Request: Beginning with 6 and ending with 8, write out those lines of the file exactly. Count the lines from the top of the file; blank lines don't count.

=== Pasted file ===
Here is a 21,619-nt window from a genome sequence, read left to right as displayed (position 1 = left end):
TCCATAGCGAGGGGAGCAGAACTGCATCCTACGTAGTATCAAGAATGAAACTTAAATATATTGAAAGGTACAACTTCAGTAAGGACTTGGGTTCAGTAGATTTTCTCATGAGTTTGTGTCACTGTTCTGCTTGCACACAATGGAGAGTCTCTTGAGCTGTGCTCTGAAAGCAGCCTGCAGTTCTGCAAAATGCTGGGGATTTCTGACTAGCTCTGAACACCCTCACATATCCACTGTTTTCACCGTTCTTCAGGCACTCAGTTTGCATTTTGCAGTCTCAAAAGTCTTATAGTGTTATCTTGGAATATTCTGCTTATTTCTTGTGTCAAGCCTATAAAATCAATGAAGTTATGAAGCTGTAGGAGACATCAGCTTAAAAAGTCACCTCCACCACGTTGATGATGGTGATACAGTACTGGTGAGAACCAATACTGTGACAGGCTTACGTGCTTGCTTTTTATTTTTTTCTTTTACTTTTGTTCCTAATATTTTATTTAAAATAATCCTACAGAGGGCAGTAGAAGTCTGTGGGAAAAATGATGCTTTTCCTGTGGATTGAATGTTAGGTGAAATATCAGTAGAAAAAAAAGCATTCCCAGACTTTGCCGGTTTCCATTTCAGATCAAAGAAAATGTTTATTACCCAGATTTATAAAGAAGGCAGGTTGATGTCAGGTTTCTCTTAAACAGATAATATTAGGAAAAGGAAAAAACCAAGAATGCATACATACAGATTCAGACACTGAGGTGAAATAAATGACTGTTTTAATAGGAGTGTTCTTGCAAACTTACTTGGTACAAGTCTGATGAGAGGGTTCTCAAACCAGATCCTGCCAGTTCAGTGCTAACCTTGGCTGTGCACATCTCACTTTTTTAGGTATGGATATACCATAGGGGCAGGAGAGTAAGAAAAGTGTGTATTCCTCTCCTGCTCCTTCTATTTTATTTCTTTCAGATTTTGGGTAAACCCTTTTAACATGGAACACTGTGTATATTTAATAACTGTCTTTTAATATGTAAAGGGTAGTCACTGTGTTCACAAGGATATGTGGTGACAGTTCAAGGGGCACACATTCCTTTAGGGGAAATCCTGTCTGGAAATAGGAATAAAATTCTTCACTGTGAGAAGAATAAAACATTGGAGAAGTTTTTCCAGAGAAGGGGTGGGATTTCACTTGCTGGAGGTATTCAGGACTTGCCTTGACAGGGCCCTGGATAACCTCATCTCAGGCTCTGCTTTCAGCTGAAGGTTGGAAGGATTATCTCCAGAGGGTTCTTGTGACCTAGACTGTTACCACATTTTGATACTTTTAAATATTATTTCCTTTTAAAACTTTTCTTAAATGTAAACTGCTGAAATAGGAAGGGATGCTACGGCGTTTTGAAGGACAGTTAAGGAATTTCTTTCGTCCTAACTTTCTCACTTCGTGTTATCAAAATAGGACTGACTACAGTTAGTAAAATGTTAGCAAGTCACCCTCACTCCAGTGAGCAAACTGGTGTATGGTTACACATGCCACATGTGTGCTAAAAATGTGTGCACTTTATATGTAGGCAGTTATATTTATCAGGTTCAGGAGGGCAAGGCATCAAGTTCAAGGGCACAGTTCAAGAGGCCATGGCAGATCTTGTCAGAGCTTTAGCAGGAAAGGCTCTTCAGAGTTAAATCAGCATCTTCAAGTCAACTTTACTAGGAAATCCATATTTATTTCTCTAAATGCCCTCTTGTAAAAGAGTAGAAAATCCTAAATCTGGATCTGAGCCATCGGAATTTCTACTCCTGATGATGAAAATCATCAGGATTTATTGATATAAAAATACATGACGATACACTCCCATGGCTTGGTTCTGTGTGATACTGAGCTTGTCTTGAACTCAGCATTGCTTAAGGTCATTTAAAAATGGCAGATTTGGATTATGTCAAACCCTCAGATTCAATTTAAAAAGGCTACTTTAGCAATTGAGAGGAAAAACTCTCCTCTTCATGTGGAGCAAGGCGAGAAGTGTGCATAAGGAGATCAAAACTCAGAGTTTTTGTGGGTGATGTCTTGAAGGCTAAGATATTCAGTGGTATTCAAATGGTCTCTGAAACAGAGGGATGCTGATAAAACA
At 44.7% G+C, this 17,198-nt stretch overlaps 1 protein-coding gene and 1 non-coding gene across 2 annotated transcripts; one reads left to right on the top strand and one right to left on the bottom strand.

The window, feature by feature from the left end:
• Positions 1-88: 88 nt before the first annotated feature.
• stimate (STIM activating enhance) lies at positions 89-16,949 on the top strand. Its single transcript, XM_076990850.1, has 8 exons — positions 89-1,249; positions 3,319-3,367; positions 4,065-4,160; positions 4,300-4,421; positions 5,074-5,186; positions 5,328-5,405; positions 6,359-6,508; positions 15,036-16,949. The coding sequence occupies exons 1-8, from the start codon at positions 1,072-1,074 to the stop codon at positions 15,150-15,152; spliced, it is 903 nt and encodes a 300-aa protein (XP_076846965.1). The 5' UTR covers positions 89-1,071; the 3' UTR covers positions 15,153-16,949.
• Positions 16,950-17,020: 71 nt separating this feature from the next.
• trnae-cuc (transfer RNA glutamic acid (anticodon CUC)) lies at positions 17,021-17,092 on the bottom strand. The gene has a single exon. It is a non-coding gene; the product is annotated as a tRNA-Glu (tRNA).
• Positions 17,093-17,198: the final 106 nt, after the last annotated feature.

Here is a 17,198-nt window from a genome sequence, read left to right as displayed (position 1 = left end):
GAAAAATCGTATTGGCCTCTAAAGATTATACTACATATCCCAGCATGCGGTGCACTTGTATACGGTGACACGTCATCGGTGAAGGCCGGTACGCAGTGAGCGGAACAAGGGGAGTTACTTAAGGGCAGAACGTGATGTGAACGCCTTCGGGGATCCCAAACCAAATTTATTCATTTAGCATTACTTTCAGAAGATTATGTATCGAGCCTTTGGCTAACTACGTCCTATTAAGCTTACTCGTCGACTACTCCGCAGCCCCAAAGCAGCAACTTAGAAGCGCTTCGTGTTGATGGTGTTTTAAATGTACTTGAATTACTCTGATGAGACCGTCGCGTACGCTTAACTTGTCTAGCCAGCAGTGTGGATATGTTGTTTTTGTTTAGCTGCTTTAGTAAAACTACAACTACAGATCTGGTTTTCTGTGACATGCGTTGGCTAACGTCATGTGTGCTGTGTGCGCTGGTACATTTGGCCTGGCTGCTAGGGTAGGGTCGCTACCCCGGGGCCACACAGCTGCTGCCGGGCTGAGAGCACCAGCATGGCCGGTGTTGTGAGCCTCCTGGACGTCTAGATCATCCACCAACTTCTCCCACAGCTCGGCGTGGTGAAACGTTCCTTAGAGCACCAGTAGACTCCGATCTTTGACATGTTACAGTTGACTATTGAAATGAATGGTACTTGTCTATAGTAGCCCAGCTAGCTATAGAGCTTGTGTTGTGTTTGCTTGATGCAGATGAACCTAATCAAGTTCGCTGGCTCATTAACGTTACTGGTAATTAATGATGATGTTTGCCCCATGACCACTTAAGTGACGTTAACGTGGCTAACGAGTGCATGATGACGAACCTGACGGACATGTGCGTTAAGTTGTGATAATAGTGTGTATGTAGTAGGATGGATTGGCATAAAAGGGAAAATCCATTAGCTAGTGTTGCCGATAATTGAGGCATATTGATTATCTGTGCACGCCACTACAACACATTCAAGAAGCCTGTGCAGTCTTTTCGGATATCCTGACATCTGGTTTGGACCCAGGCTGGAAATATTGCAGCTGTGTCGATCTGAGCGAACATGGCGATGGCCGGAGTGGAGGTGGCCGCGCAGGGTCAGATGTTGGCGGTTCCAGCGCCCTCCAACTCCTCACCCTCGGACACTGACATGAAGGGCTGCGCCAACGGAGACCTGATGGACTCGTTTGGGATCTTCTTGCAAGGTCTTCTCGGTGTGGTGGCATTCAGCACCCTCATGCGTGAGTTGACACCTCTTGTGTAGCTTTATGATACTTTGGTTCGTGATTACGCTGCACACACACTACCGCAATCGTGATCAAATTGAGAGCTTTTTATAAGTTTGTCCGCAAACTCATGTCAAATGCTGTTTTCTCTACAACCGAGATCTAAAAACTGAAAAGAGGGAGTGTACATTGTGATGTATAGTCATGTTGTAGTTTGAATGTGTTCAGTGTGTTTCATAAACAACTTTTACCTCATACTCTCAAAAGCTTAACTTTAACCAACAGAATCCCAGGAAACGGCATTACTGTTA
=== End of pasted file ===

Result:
• stimate (STIM activating enhance) lies at positions 89-16,949 on the top strand. Its single transcript, XM_076990850.1, has 8 exons — positions 89-1,249; positions 3,319-3,367; positions 4,065-4,160; positions 4,300-4,421; positions 5,074-5,186; positions 5,328-5,405; positions 6,359-6,508; positions 15,036-16,949. The coding sequence occupies exons 1-8, from the start codon at positions 1,072-1,074 to the stop codon at positions 15,150-15,152; spliced, it is 903 nt and encodes a 300-aa protein (XP_076846965.1). The 5' UTR covers positions 89-1,071; the 3' UTR covers positions 15,153-16,949.
• Positions 16,950-17,020: 71 nt separating this feature from the next.
• trnae-cuc (transfer RNA glutamic acid (anticodon CUC)) lies at positions 17,021-17,092 on the bottom strand. The gene has a single exon. It is a non-coding gene; the product is annotated as a tRNA-Glu (tRNA).